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My friend the dragonfly, wait this is not a children story or novel or anything like that. This is a simple photographic project amongst the hundreds of projects that anyone with a camera, some skills and the willingness to learn can undertake.
I have been fascinated with dragonflies for as long as I can remember and have photographed them many times during the years, but they still intrigue me and I continue to photograph them whenever I can. The better I got with my photography, the better their photographs became, even experimenting with macro albeit on dead specimens.
Mind you, I rarely will kill anything, but dragonflies like many insects don't have a long life span and dead specimens are rather easy to find if you know where to look.
However, if you must use dead specimens and intent on collecting your own live specimens, a jar or coffee can with a lid and an alcohol or ammonia laden cotton puff will work fine. Make sure that you place a screen between the cotton puff and the insect, otherwise the chemicals may damage it.
Here is more in depth detailed information about dragonflies, their habits and other useful facts which can prove valuable when conducting your scouting for subjects.
"A dragonfly is a winged insect belonging to the order Odonata, the suborder Epiprocta or, in the strict sense, the infraorder Anisoptera (from Greek ανισος anisos, "uneven" + πτερος pteros, "wings", due the hindwing being broader than the forewing). It is characterized by large multifaceted eyes, two pairs of strong transparent wings, and an elongated body. Dragonflies are similar to damselflies, but the adults can be differentiated by the fact that the wings of most dragonflies are held away from, and perpendicular to, the body when at rest. Dragonflies possess six legs (like any other insect), but most of them cannot walk well. Dragonflies are some of the fastest insects in the world.
Dragonflies are valuable predators that eat mosquitoes, and other small insects like flies, bees, ants, wasps, and very rarely butterflies. They are usually found around marshes, lakes, ponds, streams, and wetlands because their larvae, known as "nymphs", are aquatic." Wikipedia
OK, now that you know how useful dragonflies can be in ridding us of those very annoying mosquitoes, you can start the project with hopefully a bit more respect for this very useful and photogenic member of the insect world.
Your main intention will be to record images that show the dragonfly in its entirety yet done in a close up mode. Like many insects and most wildlife, they are not going to sit there and pose just for you. You need to do some research into their habits, environment, and other behaviors if you are to better your odds of capturing good images.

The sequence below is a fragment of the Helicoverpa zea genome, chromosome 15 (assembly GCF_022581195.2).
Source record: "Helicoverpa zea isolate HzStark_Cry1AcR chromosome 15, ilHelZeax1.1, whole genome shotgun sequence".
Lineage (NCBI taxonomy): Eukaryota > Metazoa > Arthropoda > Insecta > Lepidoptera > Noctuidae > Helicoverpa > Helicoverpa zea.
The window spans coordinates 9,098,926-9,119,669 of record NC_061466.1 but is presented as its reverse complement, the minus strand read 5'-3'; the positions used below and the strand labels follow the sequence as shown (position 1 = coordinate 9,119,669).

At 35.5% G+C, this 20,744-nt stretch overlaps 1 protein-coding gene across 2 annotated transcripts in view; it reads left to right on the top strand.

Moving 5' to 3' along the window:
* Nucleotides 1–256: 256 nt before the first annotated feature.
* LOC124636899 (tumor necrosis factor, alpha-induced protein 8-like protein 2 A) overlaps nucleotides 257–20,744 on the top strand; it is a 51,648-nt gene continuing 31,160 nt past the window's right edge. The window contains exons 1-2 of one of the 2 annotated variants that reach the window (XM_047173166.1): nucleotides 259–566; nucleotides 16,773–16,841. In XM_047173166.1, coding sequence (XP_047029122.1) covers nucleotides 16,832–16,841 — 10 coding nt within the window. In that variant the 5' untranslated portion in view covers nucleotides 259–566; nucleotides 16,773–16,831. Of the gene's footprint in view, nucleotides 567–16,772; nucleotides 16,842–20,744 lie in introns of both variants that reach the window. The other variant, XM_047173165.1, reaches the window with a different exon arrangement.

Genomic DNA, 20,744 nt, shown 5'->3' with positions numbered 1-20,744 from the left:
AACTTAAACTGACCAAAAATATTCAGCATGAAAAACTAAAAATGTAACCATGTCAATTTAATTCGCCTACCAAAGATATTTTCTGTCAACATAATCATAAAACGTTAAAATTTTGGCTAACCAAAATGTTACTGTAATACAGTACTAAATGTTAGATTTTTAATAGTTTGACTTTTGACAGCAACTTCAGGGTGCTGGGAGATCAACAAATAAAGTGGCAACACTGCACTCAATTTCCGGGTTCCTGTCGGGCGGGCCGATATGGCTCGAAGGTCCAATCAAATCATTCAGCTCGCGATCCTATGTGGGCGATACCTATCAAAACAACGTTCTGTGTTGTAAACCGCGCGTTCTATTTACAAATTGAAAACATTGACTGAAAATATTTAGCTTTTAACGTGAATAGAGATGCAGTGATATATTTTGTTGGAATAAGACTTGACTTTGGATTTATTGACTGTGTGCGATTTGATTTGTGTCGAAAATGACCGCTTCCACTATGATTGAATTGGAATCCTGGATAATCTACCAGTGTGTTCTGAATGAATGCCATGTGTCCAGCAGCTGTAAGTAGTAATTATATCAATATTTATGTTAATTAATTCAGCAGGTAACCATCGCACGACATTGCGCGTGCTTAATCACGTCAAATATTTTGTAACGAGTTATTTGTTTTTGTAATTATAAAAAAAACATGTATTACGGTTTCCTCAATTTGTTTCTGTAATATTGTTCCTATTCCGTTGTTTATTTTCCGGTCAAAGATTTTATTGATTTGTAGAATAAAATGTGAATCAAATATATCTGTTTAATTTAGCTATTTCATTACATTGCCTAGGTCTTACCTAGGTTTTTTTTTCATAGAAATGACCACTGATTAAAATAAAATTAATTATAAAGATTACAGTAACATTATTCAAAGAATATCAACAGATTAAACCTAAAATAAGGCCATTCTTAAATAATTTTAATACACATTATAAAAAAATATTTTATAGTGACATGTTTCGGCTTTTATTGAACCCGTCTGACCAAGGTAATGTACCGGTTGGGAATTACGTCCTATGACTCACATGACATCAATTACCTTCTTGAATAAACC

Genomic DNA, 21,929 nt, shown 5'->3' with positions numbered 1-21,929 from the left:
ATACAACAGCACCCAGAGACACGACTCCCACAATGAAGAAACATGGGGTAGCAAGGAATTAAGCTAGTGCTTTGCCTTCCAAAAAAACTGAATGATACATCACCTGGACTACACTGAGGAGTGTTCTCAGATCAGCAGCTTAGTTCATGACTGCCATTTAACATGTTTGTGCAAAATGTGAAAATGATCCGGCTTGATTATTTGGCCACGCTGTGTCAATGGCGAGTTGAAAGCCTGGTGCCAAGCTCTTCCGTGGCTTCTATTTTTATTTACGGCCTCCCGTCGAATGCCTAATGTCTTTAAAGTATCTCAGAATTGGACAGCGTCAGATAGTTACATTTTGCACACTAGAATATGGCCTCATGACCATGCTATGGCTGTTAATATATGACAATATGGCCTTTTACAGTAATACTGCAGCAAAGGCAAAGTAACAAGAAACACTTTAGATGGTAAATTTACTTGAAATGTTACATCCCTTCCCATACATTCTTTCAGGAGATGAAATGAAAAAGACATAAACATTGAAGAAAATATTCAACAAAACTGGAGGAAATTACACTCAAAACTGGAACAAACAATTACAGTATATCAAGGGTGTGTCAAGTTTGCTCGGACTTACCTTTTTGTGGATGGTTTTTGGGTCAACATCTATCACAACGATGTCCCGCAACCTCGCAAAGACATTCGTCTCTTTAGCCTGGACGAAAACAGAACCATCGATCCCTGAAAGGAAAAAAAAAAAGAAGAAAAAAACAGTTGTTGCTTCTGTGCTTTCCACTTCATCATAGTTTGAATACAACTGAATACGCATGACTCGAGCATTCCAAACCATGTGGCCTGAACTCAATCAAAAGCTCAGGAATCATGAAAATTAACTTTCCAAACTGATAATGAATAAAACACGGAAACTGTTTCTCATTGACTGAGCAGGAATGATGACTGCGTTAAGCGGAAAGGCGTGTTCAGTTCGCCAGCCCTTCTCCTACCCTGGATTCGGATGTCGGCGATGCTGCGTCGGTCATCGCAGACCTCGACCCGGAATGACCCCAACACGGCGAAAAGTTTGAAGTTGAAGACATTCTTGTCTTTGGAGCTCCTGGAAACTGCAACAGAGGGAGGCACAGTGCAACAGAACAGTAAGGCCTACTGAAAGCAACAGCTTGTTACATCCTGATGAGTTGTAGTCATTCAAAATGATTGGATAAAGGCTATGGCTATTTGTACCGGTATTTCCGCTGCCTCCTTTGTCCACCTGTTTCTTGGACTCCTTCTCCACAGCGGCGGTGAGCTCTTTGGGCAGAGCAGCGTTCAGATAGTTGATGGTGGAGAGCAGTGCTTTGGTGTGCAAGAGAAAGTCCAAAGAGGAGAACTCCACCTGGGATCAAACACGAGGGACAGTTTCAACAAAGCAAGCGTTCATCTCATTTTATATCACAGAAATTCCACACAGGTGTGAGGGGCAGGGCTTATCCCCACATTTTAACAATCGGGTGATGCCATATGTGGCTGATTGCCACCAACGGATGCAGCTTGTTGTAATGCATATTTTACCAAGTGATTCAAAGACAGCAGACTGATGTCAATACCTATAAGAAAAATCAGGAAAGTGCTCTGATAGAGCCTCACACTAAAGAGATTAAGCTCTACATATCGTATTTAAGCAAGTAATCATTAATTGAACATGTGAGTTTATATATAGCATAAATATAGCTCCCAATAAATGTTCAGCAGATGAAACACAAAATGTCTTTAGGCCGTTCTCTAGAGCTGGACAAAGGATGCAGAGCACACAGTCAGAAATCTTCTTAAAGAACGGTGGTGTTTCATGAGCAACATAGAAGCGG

Most dragonflies will rarely venture too far from a body of fresh water since it is here where they must lay their eggs for their aquatic larvae to grow and metamorphose into a flying insect and where most of their prey is found. Like most insects the best times to catch them while they are rather less inclined to take flight is in the early morning hours while the air ambient temperature is rather on the cool side.
They will usually choose a solitary stick above most other vegetation and perch as they soak in the Sun rays and warm up. Use this time to go in close and record images of the details in their wings, their elongated body and not to miss are their eyes that produce very fascinating iridescence highlights and these images when done in a close up are quite interesting besides being very "eye appealing".
Locate a body of water, preferably a lake or pond, then locate some tall grasses where they are likely to perch on, usually near the shore or you can place several sticks that come out of the water about one to three feet and pre focus on them.
Sooner or later they are bound to seek a vantage point from where to scan their territory and tall grasses or sticks offer them the perfect place. You will have to be very patient as it may hours before they pick the "right" perch. A long lens that sets you some distance away will definitely help in putting them at ease.
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18 Tips for Photographing Dragonflies and Damselflies teaches you how to photograph Dragonflies and Damselflies in their natural habitat without distubing them and to get great results just by adopting our simple techniques on Dragonfly and Damselfly
© 2011 Luis E Gonzalez